English as a World Language
English as a World Language
The global spread of English over the last 50 years is remarkable. It is unprecedented in several ways: by the increasing number of users of the language, by its depth of permeation [“pE:mI’eISn] into societies and its range of functions.
There is a model consisting of 3 circles proposed by B.B. Kachru in 1982 in order to describe regional varieties of English. The 1st or inner circle includes people who speak English as their vernacular language (200-400 mln speakers).The outer circle includes people who live territories colonized by Britain and USA (India, Nigeria). And the expanding circle includes the rest of the world which is learning English.
English is used for more purpose than ever before. Over 70% of the worlds scientists read English. About 85% of the world’s mail is written in English. And 90% of all information in the world’s electronic retrieval systems is stored in English.
There are several basic characteristics of the English language which make it so popular. 1) The simplicity of form. It has no many inflections to show singular and plural, tense, person like in German, Russian and French. Verbs have very few inflections and adjectives do not change according to the noun. 2) Flexibility. As a result of loss of inflections English has become a very flexible language. Without inflections the same word can operate as many different parts of speech. Many nouns and verbs coincide in form. Adjectives can be used as verbs. 3) Openness of vocabulary. This involve the free admissions of words from other languages and easy creation of compounds and derivatives. Most world languages have contributed some words to English.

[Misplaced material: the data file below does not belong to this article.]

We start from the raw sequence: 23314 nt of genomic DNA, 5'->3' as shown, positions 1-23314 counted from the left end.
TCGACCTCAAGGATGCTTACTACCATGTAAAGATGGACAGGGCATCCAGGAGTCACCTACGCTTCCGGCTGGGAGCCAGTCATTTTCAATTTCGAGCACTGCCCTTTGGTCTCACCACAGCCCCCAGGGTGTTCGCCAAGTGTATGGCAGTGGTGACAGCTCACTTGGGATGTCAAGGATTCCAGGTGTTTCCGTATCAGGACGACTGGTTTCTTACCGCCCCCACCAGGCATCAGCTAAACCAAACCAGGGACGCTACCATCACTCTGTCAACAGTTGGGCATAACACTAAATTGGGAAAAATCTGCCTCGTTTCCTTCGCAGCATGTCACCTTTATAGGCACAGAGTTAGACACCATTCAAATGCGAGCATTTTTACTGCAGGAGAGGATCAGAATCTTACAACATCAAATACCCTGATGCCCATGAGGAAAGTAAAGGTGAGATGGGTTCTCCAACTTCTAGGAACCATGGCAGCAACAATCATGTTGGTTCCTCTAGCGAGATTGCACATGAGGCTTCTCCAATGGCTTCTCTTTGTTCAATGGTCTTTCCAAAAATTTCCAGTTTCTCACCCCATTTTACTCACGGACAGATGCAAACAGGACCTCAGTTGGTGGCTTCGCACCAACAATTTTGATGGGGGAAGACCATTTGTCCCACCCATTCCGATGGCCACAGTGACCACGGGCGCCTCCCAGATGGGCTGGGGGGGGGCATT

Though English is a world language there are some ideas of creating a lingua franca which will be the vehicle for international communication. Such a lingua franca can become Esperanto. Created in 1887 by Ludvig Zamenhof as a
means of unifying the whole world it’s spoken by 8 mln people all over the world. It’s taught at schools in China, Hungary and Yugoslavia. There are some advantages of Esperanto as a 2nd language. -It’s easier to learn (Esperanto has 16 rules and no exeptions). -It’s a neutral language. It has no political or cultural bias. -It saves money because 55% of expenses in all international organizations are spent on interpreters and translators. But nevertheless English which began 1500 years ago as a rude language now encompasses the world. There is no reason to believe that any other language will appear within the next 50 years to replace English. However it is possible that English will not keep its monopoly in the 21st century. A small number of languages may form an oligopoly – each with special area of influence (Spanish for example).
English has been an international language for only 50 years. Geographically it’s the most widespread language on Earth, second only to Mandarin Chinese in the number of people who speak it. It’s the language of business, technology, sport and aviation. This will no doubt continue although the proposition that all other languages will die out is absurd.